Photo-sharing social media site Instagram was down for couple of hours on the weekend, sparking a mixed-bag of online feedback (on other social media sites, namely Twitter) from users unable to post their “selfies.”
Though some attendees of big events like US music festival Coachella were genuinely frustrated, the majority of Instagram fans employed a sense of humour in response to the site’s impermanent failure.
This kind of online banter implies attitudes on social media are becoming more self-aware and light-hearted.
The “selfie” is an example of these evolving attitudes and is now the social norm for “capturing the moment”, according to James Keeler, head of strategy at The White Agency.
According to the Oxford Dictionary Online, (to which “selfie” was officially added last year) a “selfie” is: “A photograph that one has taken of oneself, typically one taken with a smartphone or webcam and uploaded to a social media website.”
Now that even the Pope has been caught taking selfies, the selfie has entered the mainstream and been embraced by people all over the world.
Over one million selfies are uploaded on a daily basis, according to Selfie Infographic by Mantas Malukas “…the strong visibility of this content in our daily lives has allowed the selfie to become engrained in our psyche as an everyday convention of smartphone etiquette,” Samuel Snowden account director of Thinktank Social explained.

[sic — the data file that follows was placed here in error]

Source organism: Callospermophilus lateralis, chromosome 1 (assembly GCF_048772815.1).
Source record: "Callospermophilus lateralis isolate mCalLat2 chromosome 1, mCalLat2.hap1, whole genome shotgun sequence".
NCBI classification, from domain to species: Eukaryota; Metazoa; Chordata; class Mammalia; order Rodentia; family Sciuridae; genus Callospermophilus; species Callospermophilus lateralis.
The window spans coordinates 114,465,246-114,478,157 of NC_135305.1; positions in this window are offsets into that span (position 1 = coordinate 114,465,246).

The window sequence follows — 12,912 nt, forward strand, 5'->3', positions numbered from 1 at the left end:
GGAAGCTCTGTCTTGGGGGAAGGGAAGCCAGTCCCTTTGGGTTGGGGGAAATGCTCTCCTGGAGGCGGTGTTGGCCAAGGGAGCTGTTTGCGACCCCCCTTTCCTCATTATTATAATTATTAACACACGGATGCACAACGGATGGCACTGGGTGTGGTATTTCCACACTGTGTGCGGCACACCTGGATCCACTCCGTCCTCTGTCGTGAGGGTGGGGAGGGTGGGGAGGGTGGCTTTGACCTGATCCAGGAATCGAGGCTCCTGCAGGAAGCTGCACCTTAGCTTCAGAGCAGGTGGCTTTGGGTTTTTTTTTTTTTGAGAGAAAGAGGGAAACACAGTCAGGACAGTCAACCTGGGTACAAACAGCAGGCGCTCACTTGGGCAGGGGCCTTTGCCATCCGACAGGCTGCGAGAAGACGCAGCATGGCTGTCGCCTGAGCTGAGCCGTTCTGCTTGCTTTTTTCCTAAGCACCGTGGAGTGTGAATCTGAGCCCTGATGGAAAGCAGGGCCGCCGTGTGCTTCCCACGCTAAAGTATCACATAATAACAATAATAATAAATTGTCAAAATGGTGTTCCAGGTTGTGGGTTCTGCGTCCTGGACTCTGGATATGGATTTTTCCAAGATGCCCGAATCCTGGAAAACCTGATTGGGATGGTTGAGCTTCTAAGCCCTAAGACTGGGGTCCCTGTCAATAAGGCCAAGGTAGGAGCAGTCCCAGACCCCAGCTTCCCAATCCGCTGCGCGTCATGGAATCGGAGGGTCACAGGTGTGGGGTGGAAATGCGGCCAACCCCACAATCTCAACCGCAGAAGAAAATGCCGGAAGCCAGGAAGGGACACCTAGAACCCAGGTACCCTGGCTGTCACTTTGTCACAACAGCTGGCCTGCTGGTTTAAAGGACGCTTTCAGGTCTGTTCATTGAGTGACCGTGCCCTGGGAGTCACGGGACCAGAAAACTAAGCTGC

The selfie has become a cultural phenomenon because it is “accessible, identifiable and one that exudes personality,” according to Snowden.
There are, however, instances of selfie-related narcissism still appearing in social media circles. Keeler says the “shareable selfie” or “shelfie” has emerged as the selfie’s new egotistical offshoot, reserved for online users who only post photos they look desirable in.
Interestingly, Selfie Infographic shows that men and women are more or less equally likely to take a selfie. Of these, men are 34% more likely to retouch every selfie uploaded, as opposed to females who only retouch 13% of every selfie shared.
“These statistics indicate that the selfie is a marketing tactic that is equally appealing to all ages and sexes,” said Snowden.
He says the selfie is no different to the cultural obsession of reality TV shows in the early noughties, “the only difference between reality TV and the selfie is that in 2014 everyone could have their 15 seconds of viral news feed fame, irrespective of their geographic location”.